Remembering what I already knew about tidying up

A couple of weeks ago I posted a photo of a stack of books I was taking on a trip with me.  That trip was to go visit my dad and spend his last days with him.  On the top of a stack was the new best selling book that I thought I might have time for reading, The Magic of Tidying Up written by Marie Kondo.

It was recommended to me by a lot of people-either because they knew I have a thing for that sort of stuff or because they’ve seen my house over the last year-either way there has been a need for some tidying up around here for sure.  It was to be a promising read during some expected down time on what was to be a one week trip to see my dad who was dying of cancer (something I hadn’t made public yet).  Let’s just say that the idea of tidying up quickly took a back seat once I was faced with the reality the tragic, real life experience before me.

I’ve said before that minimizing life, eating healthy, authentic bonding, following your passion, etc. is all about quality of life and in the end mostly about our relationships with other people.  So…I began to remember what I already know about tidying up.

We Americans do own too much stuff.  I’m no exception.  It’s a real problem and one that I face day to day even though I am committed to living more simply.  When we spend too much time managing our stuff we are unable to spend the time doing the meaningful work we are called to do.  There is no doubt that serious consideration to owning less and enjoying what you do have improves life.  I believe that Kondo covers this very well in her book and the skimming that I was able to do left me motivated to make some lasting changes.

That said, I fully believe that many of us in this society suffer from having too much time time on our hands.  Just like our stuff-we begin to accumulate lots of extra downtime to the point where it becomes an addictive distraction that keeps us from doing what we are called to do.  Let’s not confuse that with the much needed down time needed when you are constantly giving of yourself.

When I think about my life up to the point when I really began to “stop and think” there were these large chunks of downtime:  evenings sitting around reading a book or watching TV, weekends set aside exclusively for rest and lengthy vacations.  I began to believe that doing nothing was something that I was owed rather than seeing the excess as something that should be managed just as well as my stuff.

When I go deeper into the reasons why I want my house to be tidy I realize that it’s because a clean and organized home means that I might get “time off”.  It means that my weekend offers more rest, my evenings offer more reading or computer time, it means that I can sit down for a minute and just breathe.  It quickly becomes the only way that this mother of four who gives so much of herself is allowed time to herself.  Not okay.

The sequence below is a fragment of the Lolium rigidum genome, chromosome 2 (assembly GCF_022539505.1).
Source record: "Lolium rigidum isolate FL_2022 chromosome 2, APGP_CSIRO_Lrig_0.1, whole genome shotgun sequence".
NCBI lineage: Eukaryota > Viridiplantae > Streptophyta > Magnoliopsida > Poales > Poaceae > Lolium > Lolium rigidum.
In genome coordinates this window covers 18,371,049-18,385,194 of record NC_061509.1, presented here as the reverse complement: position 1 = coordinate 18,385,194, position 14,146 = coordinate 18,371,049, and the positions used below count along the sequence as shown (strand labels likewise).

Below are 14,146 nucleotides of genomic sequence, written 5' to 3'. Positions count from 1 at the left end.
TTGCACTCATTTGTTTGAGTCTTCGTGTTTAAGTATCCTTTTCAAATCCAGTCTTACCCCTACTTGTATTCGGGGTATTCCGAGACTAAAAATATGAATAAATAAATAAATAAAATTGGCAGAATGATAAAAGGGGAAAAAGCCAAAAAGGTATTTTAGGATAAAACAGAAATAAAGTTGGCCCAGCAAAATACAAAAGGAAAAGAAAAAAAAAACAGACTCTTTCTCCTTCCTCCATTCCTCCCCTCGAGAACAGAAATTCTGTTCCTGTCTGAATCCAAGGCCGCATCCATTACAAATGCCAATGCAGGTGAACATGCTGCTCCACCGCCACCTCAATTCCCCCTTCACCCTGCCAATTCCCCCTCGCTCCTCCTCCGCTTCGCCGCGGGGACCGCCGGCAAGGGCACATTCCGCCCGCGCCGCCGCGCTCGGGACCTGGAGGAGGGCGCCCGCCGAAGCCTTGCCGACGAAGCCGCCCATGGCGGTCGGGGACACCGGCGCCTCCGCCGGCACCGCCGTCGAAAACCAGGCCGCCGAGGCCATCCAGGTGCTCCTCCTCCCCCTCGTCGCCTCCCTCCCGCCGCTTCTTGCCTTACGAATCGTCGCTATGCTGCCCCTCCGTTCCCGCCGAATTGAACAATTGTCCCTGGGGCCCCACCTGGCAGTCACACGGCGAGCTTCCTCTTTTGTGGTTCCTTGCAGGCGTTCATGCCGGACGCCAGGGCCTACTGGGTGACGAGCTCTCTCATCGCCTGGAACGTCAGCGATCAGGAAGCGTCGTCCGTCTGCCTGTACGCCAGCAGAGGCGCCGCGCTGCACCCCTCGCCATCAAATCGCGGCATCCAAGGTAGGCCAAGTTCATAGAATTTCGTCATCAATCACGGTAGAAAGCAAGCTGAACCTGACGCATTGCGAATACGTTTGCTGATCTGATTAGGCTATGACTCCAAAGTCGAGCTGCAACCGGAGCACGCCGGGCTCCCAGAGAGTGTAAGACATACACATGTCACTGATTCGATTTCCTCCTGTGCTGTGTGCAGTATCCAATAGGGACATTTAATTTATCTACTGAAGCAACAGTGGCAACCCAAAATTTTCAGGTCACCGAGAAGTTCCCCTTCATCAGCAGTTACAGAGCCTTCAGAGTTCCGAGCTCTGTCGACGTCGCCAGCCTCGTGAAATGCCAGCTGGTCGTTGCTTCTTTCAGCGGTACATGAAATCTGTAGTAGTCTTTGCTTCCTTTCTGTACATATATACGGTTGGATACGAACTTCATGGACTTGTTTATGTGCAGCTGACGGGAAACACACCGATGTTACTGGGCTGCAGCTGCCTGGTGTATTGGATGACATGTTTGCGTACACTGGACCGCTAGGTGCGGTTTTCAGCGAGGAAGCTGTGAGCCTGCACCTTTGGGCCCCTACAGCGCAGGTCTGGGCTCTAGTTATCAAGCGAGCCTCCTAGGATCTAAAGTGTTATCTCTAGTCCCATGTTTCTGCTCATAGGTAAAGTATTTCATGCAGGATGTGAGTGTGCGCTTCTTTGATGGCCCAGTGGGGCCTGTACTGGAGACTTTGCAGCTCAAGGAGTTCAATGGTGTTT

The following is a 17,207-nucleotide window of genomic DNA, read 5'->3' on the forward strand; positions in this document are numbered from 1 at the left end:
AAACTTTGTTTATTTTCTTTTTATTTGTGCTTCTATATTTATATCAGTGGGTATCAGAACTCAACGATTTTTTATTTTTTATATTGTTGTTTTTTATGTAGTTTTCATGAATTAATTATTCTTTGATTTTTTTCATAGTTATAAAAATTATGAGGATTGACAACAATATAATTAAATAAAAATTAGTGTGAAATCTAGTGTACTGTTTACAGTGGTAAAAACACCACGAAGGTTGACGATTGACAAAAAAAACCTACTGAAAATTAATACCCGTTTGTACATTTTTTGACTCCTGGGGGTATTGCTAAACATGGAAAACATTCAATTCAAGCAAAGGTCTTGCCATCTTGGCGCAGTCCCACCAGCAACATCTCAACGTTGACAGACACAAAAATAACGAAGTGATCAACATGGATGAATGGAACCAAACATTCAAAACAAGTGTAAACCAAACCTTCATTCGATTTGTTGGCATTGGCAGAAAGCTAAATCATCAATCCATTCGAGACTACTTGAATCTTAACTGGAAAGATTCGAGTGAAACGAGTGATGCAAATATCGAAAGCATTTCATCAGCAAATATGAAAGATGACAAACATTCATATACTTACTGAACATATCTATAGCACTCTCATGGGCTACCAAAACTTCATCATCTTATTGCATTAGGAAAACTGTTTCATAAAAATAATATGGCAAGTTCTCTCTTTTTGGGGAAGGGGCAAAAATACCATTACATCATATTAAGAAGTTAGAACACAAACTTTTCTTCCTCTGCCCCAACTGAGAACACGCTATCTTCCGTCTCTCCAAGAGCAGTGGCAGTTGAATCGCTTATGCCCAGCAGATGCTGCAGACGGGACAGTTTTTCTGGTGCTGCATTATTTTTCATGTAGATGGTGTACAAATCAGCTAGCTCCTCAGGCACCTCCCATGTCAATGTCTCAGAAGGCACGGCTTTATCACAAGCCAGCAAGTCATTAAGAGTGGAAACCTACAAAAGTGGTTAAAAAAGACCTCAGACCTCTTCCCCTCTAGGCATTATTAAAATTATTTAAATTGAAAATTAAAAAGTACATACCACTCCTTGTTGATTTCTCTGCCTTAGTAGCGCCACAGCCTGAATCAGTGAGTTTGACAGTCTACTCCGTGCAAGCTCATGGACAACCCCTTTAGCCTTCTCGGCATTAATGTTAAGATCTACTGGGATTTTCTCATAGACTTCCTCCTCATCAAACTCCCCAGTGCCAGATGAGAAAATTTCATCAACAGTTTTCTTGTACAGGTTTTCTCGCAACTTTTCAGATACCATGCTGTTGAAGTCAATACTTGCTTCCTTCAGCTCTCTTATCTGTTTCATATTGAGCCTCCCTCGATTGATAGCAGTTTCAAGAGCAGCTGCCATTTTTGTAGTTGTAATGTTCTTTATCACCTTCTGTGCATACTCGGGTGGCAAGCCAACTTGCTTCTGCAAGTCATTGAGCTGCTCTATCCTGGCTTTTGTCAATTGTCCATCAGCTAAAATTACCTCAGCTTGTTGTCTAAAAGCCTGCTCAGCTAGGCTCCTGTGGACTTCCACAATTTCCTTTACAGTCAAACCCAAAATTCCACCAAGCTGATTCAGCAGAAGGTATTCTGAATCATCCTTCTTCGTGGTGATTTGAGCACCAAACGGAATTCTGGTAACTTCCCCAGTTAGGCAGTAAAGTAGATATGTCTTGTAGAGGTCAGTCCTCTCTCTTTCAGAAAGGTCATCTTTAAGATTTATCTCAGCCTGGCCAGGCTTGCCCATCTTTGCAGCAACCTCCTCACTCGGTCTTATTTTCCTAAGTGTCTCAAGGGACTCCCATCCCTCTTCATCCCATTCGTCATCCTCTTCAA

So I must ask myself, “what happens when my home is not tidy”?  Do I allow that to prevent myself from finding rest, from enjoying time with my loved ones, from reading a book, exercising or simply taking time to breathe?  Do I face the work of the day with resentment because I know that if this wasn’t the life we had chosen I’d have more time just for me?

When I look at the lives of single women close to home who are working three jobs just to feed their kids or women around the world who put every ounce of energy into keeping their kids safe from slaughter-I recognize that my privilege can often stand in my way of contentment.  Because the reality of my life is that sometimes my home won’t be tidy.  In those times I can choose to allow stress, anxiety and worry about the state of my stuff keep me from doing the work I’ve been called to do to make this world a better place.  Not okay.

So on my trip where I had made plans to read lots of good books I choose to hold space for my dying father instead.  I watched him breathe, I took him drinks, I listened to him move, I listened to him move his foot against the bed and I touched his skin.  In the moments of death I breathed in the truth about how to truly live-contentment in all things.  Now that I’m home life goes on and my stuff piles up and I’m faced with all the same feelings over and over again.  It’s helpful for me to realize that it’s a continual cycle.  Realize changes need to be made, weigh the pros and cons of each choice, make the best decision for me in this season of life and move on quickly without too much self doubt and criticism.  Doing the best I can do is all that I can do-and that’s more than okay.